European Parliament investigators say the CIA conducted more than 1,000 undeclared flights over European territory during the past five years. The rendition flights allegedly moved suspected terrorists from the Middle East to other regions. But not all lawmakers are convinced that alleged CIA flights took place.
The latest allegations are part of a first interim report into alleged CIA activities published by a special European Parliament investigative committee.
Italian lawmaker Giovanni Claudio Fava, a committee member who drafted the report, says the apparent CIA flights over European territory violated international law. He said there was evidence that the alleged flights then flew on to countries that have used torture. Fava also charged the CIA with kidnapping and illegally detaining alleged terrorists on the territory of EU member states.
The United States denies illegally transporting terror suspects, and torturing prisoners is against U.S. law.
The EU Parliament is not the only body looking at alleged CIA renditions. Earlier this year, a special investigator for the Strasbourg-based Council of Europe also suggested that alleged CIA renditions to third countries appeared to have taken place - and that, if so, some European countries must have known about them.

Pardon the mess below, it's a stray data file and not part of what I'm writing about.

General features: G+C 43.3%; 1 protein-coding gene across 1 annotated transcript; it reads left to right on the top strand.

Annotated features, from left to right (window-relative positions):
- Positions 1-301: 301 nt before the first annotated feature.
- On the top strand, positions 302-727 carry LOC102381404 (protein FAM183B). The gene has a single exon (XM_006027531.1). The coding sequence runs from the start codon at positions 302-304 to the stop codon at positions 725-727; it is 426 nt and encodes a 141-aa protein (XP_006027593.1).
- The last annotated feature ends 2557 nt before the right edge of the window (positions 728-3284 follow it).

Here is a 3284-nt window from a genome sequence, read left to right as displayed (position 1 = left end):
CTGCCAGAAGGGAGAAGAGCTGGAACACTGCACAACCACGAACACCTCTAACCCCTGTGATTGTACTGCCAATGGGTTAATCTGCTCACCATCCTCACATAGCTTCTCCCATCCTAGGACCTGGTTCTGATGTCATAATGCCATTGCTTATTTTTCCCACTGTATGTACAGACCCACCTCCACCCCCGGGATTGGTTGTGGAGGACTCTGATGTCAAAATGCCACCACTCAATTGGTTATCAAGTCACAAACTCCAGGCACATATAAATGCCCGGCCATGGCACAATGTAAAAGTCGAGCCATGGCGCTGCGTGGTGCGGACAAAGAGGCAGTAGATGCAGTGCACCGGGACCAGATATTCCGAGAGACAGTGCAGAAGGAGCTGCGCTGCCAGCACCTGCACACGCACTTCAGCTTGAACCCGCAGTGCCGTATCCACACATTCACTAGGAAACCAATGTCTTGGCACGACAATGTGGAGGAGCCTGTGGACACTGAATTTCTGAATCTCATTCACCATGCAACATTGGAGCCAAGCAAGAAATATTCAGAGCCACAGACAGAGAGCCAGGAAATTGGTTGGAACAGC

The twin investigations follow reports last year that the CIA had run secret rendition flights and prisons in Eastern Europe for al-Qaida suspects.
But neither the European Parliament nor the Council of Europe has produced conclusive evidence that the flights or prisons existed. And some European lawmakers like Charles Tannock have their doubts.
Tannock is a British member of the European Parliament, and is on the special committee investigating the alleged CIA flights.
"I do not think this committee of enquiry will ever come up with anything substantial that is not already in the public domain," he said. "I doubt very much we will find evidence to corroborate that America deliberately took people to be tortured in third countries."
Tannock also criticizes the parliamentary inquiry for acting like a court of law. And he says the report's allegations about the CIA's undeclared flights should not be part of its purview.
"That is something for the member states to take up with the American authorities," he said. "Our agreement here is to investigate whether or not extraordinary renditions have taken place via EU member states or candidates to third countries or other jurisdictions where they are not subject to the same kind of monitoring in terms of being subject to torture."
The European Parliament committee plans to send a delegation this week to Macedonia to continue its inquiry. And a group of lawmakers is expected to fly to Washington next month in hopes of meeting with Secretary of State Condoleezza Rice and CIA head Porter Goss.